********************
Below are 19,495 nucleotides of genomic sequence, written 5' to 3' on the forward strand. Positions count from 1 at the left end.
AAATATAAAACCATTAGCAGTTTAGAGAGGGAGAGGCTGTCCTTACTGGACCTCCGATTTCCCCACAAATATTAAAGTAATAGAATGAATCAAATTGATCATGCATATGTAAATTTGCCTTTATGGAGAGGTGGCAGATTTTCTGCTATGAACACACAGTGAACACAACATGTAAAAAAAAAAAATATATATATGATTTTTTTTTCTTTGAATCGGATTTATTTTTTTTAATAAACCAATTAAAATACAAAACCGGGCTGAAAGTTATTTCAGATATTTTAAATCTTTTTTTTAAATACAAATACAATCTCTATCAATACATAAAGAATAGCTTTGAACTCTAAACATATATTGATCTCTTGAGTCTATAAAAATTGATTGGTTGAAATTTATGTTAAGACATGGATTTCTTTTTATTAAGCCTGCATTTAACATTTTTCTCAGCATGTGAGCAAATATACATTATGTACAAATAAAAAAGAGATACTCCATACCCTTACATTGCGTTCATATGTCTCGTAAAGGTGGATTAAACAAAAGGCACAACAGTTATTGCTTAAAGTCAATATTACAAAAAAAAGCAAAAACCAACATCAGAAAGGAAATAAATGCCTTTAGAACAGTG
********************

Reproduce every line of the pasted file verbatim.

Below are 19,495 nucleotides of genomic sequence, written 5' to 3' on the forward strand. Positions count from 1 at the left end.
AAATATAAAACCATTAGCAGTTTAGAGAGGGAGAGGCTGTCCTTACTGGACCTCCGATTTCCCCACAAATATTAAAGTAATAGAATGAATCAAATTGATCATGCATATGTAAATTTGCCTTTATGGAGAGGTGGCAGATTTTCTGCTATGAACACACAGTGAACACAACATGTAAAAAAAAAAAATATATATATGATTTTTTTTTCTTTGAATCGGATTTATTTTTTTTAATAAACCAATTAAAATACAAAACCGGGCTGAAAGTTATTTCAGATATTTTAAATCTTTTTTTTAAATACAAATACAATCTCTATCAATACATAAAGAATAGCTTTGAACTCTAAACATATATTGATCTCTTGAGTCTATAAAAATTGATTGGTTGAAATTTATGTTAAGACATGGATTTCTTTTTATTAAGCCTGCATTTAACATTTTTCTCAGCATGTGAGCAAATATACATTATGTACAAATAAAAAAGAGATACTCCATACCCTTACATTGCGTTCATATGTCTCGTAAAGGTGGATTAAACAAAAGGCACAACAGTTATTGCTTAAAGTCAATATTACAAAAAAAAGCAAAAACCAACATCAGAAAGGAAATAAATGCCTTTAGAACAGTG